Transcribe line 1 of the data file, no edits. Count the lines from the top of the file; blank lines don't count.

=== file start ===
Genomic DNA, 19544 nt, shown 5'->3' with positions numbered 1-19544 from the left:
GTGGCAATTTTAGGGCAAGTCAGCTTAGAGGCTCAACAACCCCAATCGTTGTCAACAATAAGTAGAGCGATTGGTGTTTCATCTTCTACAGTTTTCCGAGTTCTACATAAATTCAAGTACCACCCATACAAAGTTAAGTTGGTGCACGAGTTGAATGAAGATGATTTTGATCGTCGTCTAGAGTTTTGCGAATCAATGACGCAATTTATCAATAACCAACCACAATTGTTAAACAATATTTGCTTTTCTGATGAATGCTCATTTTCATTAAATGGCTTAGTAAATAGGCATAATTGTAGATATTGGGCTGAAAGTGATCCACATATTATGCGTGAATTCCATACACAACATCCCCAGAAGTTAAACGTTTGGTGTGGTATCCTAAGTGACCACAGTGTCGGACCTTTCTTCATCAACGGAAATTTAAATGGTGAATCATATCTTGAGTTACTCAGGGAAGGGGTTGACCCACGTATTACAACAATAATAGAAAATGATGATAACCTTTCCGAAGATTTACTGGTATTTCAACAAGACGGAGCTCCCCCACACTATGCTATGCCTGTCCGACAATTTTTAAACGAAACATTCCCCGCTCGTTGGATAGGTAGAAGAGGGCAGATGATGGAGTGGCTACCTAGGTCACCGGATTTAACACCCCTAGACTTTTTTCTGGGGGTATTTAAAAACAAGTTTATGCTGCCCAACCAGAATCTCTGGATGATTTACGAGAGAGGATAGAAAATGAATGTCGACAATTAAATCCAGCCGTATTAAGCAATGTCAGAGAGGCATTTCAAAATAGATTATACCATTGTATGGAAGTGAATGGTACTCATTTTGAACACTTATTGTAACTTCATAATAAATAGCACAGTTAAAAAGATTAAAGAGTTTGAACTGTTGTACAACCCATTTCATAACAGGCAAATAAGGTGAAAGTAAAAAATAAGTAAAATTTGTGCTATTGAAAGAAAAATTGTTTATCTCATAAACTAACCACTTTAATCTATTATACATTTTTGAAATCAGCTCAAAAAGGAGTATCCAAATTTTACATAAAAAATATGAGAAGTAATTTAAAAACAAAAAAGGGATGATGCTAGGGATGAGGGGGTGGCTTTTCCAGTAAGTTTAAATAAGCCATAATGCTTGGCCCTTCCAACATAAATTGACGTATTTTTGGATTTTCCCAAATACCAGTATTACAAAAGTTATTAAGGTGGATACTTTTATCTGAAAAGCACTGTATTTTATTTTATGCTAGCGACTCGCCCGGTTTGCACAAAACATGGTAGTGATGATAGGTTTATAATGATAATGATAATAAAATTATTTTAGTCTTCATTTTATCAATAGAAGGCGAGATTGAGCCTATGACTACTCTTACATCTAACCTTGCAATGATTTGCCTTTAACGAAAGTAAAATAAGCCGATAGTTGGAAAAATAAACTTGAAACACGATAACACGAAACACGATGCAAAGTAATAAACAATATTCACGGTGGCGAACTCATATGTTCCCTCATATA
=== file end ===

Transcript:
Genomic DNA, 19544 nt, shown 5'->3' with positions numbered 1-19544 from the left: